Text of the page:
Fall 1982 • Vol. IV No. 4 Poetry |

Repeal of the Leash Laws

Now, in the scattering layers of early October,when the browning sun strings its staffsin the tart smoke, I cannot singexcept as grackle or sprung radio: not the shushof ground water from my artesian home,fisting the shale for the clear leap,nor the hesitant leak of color from the deep-browed oak. Sometimes, still, a dream shakes this chemical meatthat I have bonegathered, a clear, clerical lust.Sometimes I lay down all variety on the vanityand step barefaced into the gravityof a woman's whole, trembling attention,folding into better uses of our sad, beautiful presence.So I sang, and will again. Now her leafpile sweateropens its wings from moth air.Her skintan sparks and crackles as she standson the corner, hugging the chill of her shoulders.The bus exhales beside her.This is poetry on the buses. It may be that knuckling the doors in causeof snail darter or the relocation of treesis worthy of this fitful passion. God, I had meantto stay upwind of these sour passions to be righ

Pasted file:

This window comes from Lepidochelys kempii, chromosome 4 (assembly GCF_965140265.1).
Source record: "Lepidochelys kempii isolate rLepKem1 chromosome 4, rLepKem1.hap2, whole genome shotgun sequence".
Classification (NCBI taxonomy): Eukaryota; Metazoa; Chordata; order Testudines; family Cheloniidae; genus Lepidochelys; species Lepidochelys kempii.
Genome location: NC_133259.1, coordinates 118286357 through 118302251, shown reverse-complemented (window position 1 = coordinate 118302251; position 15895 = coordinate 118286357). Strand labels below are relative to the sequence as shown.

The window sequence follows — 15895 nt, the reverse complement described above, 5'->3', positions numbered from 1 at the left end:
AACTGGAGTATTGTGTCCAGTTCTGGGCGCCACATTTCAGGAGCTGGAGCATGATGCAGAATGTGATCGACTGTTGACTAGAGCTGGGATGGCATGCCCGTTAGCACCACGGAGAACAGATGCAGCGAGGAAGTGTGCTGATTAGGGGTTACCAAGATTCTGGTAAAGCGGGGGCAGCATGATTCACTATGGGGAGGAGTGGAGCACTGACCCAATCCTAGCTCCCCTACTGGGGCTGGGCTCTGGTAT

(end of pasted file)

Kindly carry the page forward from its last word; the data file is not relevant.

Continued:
Already have an account? Login

Join KR for even more to read.

Register for a free account to read five free pieces a month from our current issue and digital archive.
Register for Free and Read This Piece



Or become a subscriber today and get complete, immediate access to our digital archives at every subscription level.

Read More

Night Constable

By John Woods

Now, in the scattering layers of early October,when the browning sun strings its staffsin the tart smoke, I cannot singexcept as grackle or sprung radio: not the shushof ground water […]

Subscribe

Your free registration with Kenyon review incudes access to exclusive content, early access to program registration, and more.

Donate

With your support, we’ll continue 
to cultivate talent and publish extraordinary literature from diverse voices around the world.